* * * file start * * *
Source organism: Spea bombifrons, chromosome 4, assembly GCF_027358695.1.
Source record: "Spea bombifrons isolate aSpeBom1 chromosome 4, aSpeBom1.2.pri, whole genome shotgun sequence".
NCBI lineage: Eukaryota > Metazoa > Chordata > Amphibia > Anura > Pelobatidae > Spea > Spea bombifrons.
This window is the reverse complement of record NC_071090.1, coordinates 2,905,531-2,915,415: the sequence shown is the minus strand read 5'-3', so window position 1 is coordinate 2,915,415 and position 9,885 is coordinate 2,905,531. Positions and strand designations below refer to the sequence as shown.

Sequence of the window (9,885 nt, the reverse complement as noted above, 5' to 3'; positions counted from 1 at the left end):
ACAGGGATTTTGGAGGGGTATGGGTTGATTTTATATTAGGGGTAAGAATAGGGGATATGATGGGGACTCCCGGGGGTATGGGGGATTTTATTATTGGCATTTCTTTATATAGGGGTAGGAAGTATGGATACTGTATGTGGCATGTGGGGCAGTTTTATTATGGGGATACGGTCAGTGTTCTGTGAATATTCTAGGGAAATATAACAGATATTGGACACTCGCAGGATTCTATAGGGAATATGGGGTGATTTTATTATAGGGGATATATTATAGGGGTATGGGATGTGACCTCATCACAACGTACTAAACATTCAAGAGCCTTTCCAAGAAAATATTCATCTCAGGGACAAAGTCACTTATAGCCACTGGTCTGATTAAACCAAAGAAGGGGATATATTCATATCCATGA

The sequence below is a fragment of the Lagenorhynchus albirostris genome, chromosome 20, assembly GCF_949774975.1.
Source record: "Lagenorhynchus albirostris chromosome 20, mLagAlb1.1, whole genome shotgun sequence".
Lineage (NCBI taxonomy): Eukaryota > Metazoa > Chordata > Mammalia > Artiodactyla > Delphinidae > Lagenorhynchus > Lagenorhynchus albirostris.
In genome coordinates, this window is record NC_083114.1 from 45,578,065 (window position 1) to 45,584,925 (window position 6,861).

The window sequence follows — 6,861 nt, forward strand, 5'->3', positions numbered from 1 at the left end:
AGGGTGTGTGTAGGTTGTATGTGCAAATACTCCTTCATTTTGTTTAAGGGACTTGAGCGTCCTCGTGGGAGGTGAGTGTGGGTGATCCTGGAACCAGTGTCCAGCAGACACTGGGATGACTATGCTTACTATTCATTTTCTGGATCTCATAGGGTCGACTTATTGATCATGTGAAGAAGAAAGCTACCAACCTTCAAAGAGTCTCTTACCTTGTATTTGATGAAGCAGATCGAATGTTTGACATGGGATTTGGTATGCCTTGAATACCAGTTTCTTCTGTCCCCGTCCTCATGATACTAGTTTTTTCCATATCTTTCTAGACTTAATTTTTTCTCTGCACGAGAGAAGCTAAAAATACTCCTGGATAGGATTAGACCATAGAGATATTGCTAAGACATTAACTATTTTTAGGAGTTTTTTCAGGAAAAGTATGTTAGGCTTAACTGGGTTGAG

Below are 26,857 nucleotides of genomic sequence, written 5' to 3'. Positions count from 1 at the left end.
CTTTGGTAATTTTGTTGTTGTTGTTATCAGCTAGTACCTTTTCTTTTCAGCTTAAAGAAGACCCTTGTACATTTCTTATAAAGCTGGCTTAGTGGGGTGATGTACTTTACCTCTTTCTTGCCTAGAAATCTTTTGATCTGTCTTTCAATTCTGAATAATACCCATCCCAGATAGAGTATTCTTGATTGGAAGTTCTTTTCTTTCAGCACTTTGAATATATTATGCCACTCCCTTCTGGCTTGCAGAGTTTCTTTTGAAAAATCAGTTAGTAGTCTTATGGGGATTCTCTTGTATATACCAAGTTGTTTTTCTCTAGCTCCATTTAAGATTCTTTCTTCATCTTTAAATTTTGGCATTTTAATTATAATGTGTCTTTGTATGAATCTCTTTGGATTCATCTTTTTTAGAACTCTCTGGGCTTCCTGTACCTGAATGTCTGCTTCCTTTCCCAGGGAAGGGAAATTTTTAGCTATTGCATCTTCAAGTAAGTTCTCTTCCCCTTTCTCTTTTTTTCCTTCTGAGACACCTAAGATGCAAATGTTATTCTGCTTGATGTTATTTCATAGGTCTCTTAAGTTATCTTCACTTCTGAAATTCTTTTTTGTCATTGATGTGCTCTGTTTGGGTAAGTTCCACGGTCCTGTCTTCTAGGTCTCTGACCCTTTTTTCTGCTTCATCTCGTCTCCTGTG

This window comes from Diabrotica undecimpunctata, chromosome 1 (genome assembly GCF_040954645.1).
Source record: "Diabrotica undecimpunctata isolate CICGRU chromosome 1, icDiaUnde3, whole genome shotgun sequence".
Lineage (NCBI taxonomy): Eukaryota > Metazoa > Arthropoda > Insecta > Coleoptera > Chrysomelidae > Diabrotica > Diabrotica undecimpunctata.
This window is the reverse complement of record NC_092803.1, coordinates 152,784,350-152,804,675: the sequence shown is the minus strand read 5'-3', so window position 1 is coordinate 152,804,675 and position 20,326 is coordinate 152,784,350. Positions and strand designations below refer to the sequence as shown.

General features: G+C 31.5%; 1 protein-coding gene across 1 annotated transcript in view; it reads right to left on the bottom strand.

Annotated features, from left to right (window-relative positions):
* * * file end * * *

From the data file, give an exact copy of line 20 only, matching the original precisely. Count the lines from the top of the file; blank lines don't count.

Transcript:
Annotated features, from left to right (window-relative positions):